Updated: Aug 13, 2020
In around 1,000 words, I sum up some of the more common benefits that arise out of a regular meditation practice, covering the mental, physical and spiritual benefits that a meditation practice may be able to offer to you over time.
Mindfulness has the potential to improve the quality of life
I can confidently say that the daily practice of meditation and mindfulness has the potential to enhance the quality of one’s life through improving overall mental health and wellbeing, because it has done this for not only myself, but many people across the planet. Now, of course this seems like a rather tall statement, but this is something myself and many people would agree with, providing the person practicing meditation were to receive the right guidance, support, and finding a technique that works for them.
It is a practice that has been around for thousands of years but has lived to see the 21st century because it simply works. We have all heard of the word ‘meditation’, but only an increasing handful have ventured into meditation as a daily practice, revealing the range of benefits that meditation has to offer all of us; such as improved mental and emotional wellbeing, physical health, and spiritual wellbeing. I will be covering just the surface of each of these points to highlight what meditation has to offer. Who knew that mindfulness and meditation is something government and privately funded healthcare systems all over the world such as the NHS are offering to individuals? This is because a surge in research into the topic has shown that there are powerful benefits that anyone can experience from just 15 minutes of this daily practice.
As meditation is the practice of working with the mind, the benefits we start to notice through a daily practice, is how our mental and emotional state begins to experience positive changes. These include, but are not limited to; stress reduction and better stress management, reduced symptoms of depression, anxiety and panic disorders, improved focus and concentration, better memory, improved productivity, heightened self-awareness, improved self-esteem, a deeper connection with our emotional and mental tendencies, and overall, feeling happier. During meditation, we are learning how to become more aware of our mental experience and, as a result of this, we become more emotionally intellectual and self-aware, which further helps us to deal with challenging or difficult emotions, experiences and thoughts. Remember, meditation isn’t about suppressing thoughts, but building a non-judgemental, accepting, and positive approach to them.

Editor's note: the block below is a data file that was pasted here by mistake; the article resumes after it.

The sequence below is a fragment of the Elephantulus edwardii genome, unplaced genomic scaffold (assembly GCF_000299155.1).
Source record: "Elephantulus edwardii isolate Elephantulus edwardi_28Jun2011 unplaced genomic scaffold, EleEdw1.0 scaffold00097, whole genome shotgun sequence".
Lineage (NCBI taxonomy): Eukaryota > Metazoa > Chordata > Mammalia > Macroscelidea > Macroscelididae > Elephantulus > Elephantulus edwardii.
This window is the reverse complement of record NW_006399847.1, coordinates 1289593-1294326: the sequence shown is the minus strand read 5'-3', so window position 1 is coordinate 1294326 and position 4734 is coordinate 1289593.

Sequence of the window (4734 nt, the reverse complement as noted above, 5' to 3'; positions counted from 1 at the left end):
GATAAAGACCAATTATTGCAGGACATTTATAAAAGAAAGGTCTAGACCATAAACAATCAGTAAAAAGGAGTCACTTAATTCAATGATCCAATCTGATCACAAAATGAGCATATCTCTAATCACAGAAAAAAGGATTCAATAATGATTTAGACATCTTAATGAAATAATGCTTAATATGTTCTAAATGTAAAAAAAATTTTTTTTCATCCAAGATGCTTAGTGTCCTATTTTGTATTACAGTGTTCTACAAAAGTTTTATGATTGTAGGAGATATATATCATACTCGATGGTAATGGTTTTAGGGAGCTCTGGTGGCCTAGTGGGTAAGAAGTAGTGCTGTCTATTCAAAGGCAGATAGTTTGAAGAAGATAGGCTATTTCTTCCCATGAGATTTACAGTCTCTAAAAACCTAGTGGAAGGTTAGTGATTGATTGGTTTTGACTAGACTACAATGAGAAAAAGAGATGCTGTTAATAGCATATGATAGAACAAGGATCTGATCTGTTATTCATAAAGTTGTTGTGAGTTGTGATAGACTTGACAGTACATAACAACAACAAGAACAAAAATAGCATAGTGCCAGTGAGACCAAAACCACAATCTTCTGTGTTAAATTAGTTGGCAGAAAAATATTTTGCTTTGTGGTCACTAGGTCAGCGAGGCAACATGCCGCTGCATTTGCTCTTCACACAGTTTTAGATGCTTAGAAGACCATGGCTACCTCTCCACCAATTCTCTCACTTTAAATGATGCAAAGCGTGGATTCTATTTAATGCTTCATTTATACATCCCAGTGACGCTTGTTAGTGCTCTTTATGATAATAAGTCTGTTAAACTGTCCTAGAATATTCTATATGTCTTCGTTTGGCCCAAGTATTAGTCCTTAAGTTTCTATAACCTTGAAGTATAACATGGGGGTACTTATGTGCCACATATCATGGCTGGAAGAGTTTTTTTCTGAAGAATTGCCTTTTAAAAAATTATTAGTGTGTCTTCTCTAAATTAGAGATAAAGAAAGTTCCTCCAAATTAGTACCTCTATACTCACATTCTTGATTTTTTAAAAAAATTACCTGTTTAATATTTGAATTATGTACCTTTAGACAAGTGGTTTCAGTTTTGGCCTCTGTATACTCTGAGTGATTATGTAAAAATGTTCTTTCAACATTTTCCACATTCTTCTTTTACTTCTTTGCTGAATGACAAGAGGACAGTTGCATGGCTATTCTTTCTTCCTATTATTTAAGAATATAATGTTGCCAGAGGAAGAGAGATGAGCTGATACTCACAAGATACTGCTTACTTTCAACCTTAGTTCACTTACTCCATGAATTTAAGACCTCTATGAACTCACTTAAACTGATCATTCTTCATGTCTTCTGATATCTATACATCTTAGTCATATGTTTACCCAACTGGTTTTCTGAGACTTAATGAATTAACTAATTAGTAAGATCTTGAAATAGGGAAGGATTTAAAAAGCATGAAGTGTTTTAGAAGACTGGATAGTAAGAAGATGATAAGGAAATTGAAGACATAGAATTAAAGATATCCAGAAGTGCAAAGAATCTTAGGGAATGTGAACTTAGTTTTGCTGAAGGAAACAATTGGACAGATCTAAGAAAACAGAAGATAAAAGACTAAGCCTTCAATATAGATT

Because meditation is a lot about working with the mind, it is important that someone looking to try meditation is to seek guidance from someone who is experienced and qualified to teach this. Some of us, including myself, decide to take up a mindfulness practice of some kind because we may be having some challenging or difficult thoughts, and whilst meditation can offer us some useful tools to navigate through these challenging thoughts or emotions, it takes a lot of patience, realistic expectations of our self and our practice (self-awareness), acceptance, but also a qualified individual who is able to offer the right techniques and approaches. Otherwise, this can lead to a difficult experience in meditation, or could leave someone leaving a little more uneasy or stressed than beforehand. Of course, this is generally very uncommon, but the way I like to describe it is when going to the gym or starting a workout plan; we know it offers many benefits and can help us in some way, but if we don't find a qualified trainer or PT, we may risk damaging muscles, targeting the wrong areas, or even longer-term injury.
These benefits are experienced slightly differently for everyone, and some, slightly more than others on occasions, however what we do know, is that these are only just a few of the many emotional and mental benefits that research has outlined and illustrated to us. The reason why these are experienced fully as a result of having a daily practice, as opposed to a one-off meditation here and there, is because meditation is a practice that involves patiently and diligently training the mind. This relates to something referred to as ‘neural plasticity’ in science, which translates to the brains ability to adapt and create new habits and neural pathways as a result of a regular experience (i.e. meditation) – we are literally hard-wiring ourselves for habits leading to happiness.
That information alone is pretty exciting, right? It gets better…